For more than a decade it’s been there silently hiding in the backyard, After they moved into their house in Neenah, Wisconsin, the Zwick family knew they had a Cold War bunker in their backyard but they didn’t do anything about it .
Until 2010 that anyone thought to open the heavy steel hatch, climb down the ladder and explore the 8-foot-by-10-foot chamber that the home’s previous owner had built to protect his family from a nuclear attack.
Floating in five feet of water that had seemed into the bunker were sealed U.S. Army boxed packed with all of the supplies a family would need to survive two weeks underground.
‘We assumed it was just this empty space,’ homeowner Carol Hollar-Zwick told the Appleton Post-Crescent.
The boxes, old military ammunition crates, contained markings that suggested there might be explosives inside, so the family called the local branch of the Bureau of Alcohol, Tobacco and Firearms.
Agents opened the crates to find… Hawaiian Punch.
‘It was all of what you would expect to find in a 1960s fallout shelter. It was food, clothing, medical supplies, tools, flashlights, batteries – items that you would want to have in a shelter if you planned to live there for two weeks.’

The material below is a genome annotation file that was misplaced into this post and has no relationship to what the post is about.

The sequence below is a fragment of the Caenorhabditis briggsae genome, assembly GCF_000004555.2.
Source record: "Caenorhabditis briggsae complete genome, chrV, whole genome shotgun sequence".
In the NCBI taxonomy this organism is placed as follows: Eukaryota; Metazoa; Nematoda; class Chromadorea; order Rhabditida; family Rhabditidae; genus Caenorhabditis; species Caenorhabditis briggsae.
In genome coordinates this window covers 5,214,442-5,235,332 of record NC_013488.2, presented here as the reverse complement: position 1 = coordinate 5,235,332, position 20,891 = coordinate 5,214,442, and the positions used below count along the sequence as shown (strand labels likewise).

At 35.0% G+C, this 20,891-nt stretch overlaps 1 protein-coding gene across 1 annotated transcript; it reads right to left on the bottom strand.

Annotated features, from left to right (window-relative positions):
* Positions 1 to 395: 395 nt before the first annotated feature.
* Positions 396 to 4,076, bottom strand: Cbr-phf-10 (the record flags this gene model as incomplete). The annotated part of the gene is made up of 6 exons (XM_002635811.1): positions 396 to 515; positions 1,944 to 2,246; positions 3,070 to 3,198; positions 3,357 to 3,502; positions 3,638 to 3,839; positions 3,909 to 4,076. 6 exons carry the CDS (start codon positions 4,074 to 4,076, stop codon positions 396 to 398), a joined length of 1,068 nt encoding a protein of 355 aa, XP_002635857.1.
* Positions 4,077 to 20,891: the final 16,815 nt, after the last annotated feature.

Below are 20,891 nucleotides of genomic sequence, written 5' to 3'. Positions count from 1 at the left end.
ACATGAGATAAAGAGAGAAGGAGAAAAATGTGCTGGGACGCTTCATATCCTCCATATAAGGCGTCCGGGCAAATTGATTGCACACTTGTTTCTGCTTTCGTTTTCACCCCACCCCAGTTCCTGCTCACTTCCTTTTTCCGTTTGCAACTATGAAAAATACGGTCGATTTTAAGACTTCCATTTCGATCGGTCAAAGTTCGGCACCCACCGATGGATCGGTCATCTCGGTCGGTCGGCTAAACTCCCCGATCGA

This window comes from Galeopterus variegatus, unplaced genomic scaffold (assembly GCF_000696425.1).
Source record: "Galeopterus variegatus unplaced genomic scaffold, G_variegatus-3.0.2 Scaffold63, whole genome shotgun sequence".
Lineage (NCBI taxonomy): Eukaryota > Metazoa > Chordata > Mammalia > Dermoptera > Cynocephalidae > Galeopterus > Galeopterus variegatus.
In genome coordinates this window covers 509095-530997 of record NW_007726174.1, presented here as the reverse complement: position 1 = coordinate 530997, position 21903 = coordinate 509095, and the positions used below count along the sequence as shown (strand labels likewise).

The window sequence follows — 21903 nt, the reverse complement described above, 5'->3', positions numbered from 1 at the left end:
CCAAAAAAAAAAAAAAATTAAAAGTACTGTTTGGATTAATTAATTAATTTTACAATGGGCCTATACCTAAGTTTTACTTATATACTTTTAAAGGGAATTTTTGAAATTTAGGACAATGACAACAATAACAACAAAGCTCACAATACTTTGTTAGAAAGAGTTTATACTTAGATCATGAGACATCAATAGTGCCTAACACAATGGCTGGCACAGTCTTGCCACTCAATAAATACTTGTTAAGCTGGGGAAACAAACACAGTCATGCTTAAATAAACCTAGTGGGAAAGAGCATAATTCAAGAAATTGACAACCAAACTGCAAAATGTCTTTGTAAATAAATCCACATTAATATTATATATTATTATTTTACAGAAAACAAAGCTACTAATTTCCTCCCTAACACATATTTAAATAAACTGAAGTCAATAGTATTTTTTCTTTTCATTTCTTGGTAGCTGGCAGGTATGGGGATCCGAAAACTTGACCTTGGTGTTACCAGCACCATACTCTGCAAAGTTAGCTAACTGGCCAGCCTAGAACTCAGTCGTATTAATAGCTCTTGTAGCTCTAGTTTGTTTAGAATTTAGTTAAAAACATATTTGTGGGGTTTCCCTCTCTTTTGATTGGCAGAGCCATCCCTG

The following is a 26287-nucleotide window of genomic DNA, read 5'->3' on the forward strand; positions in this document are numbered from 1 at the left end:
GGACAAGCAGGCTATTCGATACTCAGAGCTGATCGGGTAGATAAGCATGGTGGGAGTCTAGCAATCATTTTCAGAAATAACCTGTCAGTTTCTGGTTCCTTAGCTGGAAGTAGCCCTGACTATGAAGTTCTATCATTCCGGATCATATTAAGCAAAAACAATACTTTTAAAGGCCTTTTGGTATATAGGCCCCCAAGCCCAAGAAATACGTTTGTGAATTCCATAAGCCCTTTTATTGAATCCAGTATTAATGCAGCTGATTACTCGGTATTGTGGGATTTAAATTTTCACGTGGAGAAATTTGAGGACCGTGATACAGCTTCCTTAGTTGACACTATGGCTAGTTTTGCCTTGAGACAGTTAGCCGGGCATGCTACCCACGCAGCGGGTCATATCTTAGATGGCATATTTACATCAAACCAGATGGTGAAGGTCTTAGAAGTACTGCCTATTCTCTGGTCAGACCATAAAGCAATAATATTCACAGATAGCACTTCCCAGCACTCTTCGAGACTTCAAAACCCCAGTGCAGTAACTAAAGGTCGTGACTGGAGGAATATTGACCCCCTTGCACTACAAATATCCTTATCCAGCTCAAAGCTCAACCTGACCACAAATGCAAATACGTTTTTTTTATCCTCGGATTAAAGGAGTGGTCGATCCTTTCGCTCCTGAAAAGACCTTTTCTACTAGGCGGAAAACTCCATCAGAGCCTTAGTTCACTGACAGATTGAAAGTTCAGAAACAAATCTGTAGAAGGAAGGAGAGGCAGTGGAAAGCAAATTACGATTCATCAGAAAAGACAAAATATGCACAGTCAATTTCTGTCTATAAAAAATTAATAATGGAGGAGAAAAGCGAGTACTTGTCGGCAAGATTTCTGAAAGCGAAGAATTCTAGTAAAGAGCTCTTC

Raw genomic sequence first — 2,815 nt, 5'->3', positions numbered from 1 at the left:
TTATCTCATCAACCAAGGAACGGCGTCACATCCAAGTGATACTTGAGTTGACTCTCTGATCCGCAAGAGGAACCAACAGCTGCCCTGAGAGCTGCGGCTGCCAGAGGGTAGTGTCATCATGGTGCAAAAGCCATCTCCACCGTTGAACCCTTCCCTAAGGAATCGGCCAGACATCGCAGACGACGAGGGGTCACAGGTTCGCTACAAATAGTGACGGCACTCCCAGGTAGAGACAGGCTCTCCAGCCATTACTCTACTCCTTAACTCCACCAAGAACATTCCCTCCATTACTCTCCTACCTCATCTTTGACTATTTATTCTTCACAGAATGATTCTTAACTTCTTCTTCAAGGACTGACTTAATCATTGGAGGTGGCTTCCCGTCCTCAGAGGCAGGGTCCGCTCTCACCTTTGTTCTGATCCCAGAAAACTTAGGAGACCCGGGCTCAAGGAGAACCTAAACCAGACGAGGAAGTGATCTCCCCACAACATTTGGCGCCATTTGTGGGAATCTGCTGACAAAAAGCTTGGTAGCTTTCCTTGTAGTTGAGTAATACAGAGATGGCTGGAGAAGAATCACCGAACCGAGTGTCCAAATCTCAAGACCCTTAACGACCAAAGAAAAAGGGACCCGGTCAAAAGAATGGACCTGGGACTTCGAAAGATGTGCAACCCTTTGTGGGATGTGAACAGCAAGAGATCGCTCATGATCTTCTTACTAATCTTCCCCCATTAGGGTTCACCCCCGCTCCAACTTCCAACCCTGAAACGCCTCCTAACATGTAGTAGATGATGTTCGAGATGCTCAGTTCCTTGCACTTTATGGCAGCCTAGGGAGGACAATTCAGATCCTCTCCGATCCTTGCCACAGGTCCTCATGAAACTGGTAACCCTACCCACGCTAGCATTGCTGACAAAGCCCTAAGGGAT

Everything remained remarkably well-preserved, thanks to the airtight containers the supplies were kept in.
The family donated all of the items to the Neenah Historical Society, which has curated an exhibit about the Cold War and the fear of the Soviets using ‘the bomb.’
They apparently were getting high too.
‘It’s interesting that you can open up something and find 1960 inside of it,’ Mrs Hollar-Zwick told the Post-Crescent.
The home’s previous owner was Frank Pansch, a local surgeon, built the shelter in 1960 – two years before the Cuban Missile Crisis had Americans across the country digging their own ‘fallout shelters’ in their backyards.
The idea of a fallout shelter was not to protect from a nuclear blast, but rather from the radiation that would likely contaminate the surrounding area.
It’s unknown what fallout the late Dr Pansch was expecting in Neenah. The small Wisconsin city is 100 miles from Milwaukee and nearly 200 from Chicago – the population centers that might have been targeted by the Soviets. Source